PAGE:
And that, right now, is what we have to hope for.
A few more months of a beating heart and kicking baby feet.
A few moments in the OR (due to 2 C/S in combination with the complete previa I don't have another delivery choice) to hold our baby while he or she is still alive.
Maybe he or she will open their eyes.
I know I hope so.
We know that at any time this situation could change for better or worse. We do believe in miracles, but we know that they are not available for mail order either. We do know, however, that continuing to carry this baby and continuing to pray is the only way we to open our family to such a miracle. On the flip side, the risk of stillbirth with no fluid alone jumps from 1% to 15%, I have no idea how the previa affects those numbers but it certainly can't be good. There are also some not insignificant risks to my health in continuing to carry baby as long as possible. The risks are serious enough I have been told that I should not be alone or drive until this is "over".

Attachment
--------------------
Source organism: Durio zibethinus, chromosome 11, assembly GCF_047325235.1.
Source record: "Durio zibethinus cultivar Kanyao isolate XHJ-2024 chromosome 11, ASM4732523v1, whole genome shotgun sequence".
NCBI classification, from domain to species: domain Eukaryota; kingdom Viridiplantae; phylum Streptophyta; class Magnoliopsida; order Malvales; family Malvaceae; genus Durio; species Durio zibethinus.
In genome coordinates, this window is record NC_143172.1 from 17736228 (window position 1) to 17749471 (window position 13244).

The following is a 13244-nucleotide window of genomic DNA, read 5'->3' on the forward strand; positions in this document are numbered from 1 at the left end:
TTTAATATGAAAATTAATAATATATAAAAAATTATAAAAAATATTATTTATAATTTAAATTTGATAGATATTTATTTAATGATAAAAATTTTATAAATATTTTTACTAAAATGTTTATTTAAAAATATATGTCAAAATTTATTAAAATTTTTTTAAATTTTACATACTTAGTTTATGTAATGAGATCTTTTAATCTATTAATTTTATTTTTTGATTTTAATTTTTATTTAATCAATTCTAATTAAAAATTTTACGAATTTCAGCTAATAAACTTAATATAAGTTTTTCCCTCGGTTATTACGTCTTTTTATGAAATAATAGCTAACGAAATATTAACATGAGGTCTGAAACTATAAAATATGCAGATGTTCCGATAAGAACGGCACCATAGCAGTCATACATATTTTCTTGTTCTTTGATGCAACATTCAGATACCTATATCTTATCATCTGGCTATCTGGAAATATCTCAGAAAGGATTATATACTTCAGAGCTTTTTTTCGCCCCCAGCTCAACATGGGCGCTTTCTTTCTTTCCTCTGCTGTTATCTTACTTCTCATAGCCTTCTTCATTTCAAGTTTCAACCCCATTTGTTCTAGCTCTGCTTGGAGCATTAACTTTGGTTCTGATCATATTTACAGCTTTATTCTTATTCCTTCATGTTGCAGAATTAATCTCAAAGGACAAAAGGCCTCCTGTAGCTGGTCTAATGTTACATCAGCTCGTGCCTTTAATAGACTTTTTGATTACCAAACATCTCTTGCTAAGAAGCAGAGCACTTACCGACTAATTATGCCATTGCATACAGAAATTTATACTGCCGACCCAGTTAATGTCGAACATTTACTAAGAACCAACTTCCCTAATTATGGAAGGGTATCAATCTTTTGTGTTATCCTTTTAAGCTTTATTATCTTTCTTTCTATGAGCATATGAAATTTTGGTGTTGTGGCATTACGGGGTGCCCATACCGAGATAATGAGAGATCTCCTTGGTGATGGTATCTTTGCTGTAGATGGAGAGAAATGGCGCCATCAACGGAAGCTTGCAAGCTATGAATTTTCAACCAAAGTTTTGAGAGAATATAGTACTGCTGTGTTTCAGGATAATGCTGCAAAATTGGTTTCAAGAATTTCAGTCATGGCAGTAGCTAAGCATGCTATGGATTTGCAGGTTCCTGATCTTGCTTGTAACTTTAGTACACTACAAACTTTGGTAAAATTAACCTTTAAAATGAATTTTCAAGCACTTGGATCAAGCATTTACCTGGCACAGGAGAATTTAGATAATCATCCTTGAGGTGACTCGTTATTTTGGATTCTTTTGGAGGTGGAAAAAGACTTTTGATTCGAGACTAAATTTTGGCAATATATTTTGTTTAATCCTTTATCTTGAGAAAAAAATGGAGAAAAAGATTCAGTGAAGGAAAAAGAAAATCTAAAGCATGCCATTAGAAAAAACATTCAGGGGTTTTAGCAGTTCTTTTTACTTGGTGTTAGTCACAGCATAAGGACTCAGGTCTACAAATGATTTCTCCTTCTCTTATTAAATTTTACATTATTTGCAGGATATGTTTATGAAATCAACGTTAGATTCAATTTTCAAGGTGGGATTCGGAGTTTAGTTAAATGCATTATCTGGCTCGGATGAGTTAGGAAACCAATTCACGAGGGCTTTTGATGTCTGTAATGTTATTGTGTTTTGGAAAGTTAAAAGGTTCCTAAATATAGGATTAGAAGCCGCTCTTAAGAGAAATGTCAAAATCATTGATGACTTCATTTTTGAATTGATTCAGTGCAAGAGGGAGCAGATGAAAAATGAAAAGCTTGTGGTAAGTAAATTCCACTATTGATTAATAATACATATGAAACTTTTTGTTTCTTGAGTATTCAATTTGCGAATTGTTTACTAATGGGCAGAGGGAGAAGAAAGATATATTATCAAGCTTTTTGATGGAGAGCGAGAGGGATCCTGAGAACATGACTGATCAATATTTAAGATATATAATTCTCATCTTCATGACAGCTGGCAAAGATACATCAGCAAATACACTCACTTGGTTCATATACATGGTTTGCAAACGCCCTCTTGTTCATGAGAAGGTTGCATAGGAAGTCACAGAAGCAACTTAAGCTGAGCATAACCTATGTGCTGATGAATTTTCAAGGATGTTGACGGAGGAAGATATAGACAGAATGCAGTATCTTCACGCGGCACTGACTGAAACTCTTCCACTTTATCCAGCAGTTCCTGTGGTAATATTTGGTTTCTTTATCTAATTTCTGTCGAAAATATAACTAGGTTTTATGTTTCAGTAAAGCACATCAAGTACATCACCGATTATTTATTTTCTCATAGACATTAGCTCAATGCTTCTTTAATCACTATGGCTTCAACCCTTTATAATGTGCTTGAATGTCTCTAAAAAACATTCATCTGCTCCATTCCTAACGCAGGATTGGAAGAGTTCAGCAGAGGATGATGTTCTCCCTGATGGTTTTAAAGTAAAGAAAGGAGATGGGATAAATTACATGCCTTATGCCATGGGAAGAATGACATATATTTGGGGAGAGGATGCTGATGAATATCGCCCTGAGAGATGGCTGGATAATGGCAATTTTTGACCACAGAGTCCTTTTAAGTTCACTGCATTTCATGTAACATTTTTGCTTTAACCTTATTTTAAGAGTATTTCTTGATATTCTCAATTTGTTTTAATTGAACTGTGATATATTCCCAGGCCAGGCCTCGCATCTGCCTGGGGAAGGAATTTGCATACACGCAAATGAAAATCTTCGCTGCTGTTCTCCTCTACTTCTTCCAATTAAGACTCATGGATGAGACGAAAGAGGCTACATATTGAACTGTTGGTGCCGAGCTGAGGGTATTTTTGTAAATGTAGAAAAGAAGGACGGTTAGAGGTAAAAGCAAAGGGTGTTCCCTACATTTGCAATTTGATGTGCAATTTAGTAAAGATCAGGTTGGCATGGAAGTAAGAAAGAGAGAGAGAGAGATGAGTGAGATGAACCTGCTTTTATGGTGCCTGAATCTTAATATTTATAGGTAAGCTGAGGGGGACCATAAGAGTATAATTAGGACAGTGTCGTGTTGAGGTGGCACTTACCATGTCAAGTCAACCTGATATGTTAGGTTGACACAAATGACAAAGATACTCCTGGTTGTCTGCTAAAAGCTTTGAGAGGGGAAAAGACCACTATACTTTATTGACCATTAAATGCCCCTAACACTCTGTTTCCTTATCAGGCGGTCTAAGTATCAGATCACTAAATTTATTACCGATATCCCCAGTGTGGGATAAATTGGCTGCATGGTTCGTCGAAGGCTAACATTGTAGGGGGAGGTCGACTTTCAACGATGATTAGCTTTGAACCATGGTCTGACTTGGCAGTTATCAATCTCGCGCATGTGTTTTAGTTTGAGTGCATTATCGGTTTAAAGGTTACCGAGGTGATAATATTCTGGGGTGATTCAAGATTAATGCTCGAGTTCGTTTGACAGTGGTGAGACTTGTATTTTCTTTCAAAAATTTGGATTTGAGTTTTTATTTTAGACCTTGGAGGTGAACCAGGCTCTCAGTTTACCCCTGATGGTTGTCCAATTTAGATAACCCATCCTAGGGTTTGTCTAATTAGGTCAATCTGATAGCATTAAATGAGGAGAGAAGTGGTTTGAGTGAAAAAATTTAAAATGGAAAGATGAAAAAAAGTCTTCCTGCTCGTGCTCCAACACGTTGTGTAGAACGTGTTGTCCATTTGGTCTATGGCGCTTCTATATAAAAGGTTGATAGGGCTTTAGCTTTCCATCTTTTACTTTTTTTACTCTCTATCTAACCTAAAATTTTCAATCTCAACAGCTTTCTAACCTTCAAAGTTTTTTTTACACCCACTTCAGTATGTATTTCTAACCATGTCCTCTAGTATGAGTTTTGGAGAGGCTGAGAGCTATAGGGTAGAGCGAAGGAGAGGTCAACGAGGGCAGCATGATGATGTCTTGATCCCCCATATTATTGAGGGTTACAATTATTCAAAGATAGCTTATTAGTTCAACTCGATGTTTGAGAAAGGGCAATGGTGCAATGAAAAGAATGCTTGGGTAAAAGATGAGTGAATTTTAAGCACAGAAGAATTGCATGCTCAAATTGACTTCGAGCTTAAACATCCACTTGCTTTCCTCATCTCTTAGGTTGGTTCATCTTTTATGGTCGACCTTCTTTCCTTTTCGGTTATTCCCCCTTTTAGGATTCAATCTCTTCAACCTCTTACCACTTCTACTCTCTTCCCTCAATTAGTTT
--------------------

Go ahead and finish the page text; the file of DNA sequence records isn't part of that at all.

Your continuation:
I feel like it will never be over.
No, I take that back, I know it will never be over.
To this point (even after 5 separate ultrasounds in as many days) no one has been able to say that we are having a boy or a girl. They told me it may be possible to tell as baby grows more (and so far he/she is growing well) but they can't make any promises. One of the biggest challenges right now is that I have no fluid at all, not even one tiny pocket. This means that a lot of the experimental treatments that my well-meaning, google-proficient friends have passed along aren't even possible because there isn't a safe place to begin. Once they cross the uterine wall with any medical equipment, they are blind. There is no place they know they won't hurt baby more (or worse).
That's not a risk we are willing to take right now. If a fluid pocket develops or anything else changes we might revisit it at a later date, but for now this is where we are at.